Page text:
Wednesday, February 9, 2011

Looking Back

Reflection can be a good thing, and lately I've been doing a lot of looking back.  There are a lot of things I would have liked to do in this life, but my life sort of threw itself at me, and I took it as it came.  Looking back, it is actually more interesting than I realized.

Prior to marriage, I worked for a Workers' Compensation attorney (who later became a Workers' Compensation judge).  I also worked for an attorney who really pioneered products liability in California.  In that capacity, we worked with Ralph Nadar on a case or two, and I met him.  Little did I know the impact products liability would have in this country.  (I'm sure George Littlefield is rolling over in his grave at how it is being abused.)  I remember working on the Pinto case when we had an entire vehicle dismantled in the conference room.  We worked on getting manufacturers of children's pajamas to make them out of nonflammable material.  We got safety trip switches installed on space heaters.  I worked on the DES cases, which was a drug that was given to prevent miscarriage that caused the children to get cancer.

When my first child was born, I wanted to quit and be a stay-at-home mom.  George Littlefield was adamant that I take work home with me.  He sent me home with his books, and I kept his books for a couple of years.  Later, he told me to bring a playpen in the office, and do some "overload" typing.  When that no longer worked, he loaned me a typewriter and a transcriber, and told his favorite private investigator to hire me to transcribe reports.  I didn't realize until after George died what a great favor he did for me to keep my skills current.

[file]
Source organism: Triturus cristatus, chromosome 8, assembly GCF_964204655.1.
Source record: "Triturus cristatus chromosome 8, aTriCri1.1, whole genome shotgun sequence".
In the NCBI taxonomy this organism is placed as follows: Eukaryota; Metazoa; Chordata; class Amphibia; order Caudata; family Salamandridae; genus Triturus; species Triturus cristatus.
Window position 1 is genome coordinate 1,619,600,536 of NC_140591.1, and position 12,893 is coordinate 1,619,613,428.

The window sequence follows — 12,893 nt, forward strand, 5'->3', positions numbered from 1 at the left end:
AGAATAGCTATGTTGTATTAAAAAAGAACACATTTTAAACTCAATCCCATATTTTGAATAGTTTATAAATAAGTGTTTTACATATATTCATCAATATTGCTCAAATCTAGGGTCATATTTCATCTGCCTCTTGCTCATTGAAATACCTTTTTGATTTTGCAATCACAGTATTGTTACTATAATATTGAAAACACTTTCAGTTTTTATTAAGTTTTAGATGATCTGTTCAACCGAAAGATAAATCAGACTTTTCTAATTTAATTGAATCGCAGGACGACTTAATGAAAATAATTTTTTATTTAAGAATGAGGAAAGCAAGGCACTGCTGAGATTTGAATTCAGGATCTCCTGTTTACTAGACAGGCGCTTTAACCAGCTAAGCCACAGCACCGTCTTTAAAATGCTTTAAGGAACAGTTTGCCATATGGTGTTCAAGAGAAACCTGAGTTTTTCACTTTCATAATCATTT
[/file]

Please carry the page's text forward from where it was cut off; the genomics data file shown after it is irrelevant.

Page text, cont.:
As the kids grew older, I worked nights in law offices all over Sacramento doing overload typing and transcription.  I worked on a lot of very interesting cases.  The most long-term part-time job I had was for Gallawa, Brown & Kroesch.  I learned a lot about insurance defense there, and it was a good flexible job.  I worked 2 or 3 nights a week by myself after closing time.

The most fascinating job I had when the kids were growing up was transcribing parole hearings for life prisoners from my home.  My son was about nine years old, and he was mesmerized.  He would sit on my water bed and read over my shoulder.  Occasionally, I would let him listen with the headphones.  He was really too young to be reading some of this stuff, but I'm quite sure that's why he never joined a gang or took drugs.

One of the most memorable parole hearings was a woman who shot her husband execution style as he slept in bed.  The she rolled him off the bed onto a quilt, wrapped him in it, and dragged him to a cellar door in their closet where she dumped the body.  She left the house "on vacation" for six or eight weeks to let the smell dissipate, came home, and reported him missing.  Eventually, he was declared dead, and she remarried and had children.  At some point, her second husband discovered the body in the cellar, and the party was over.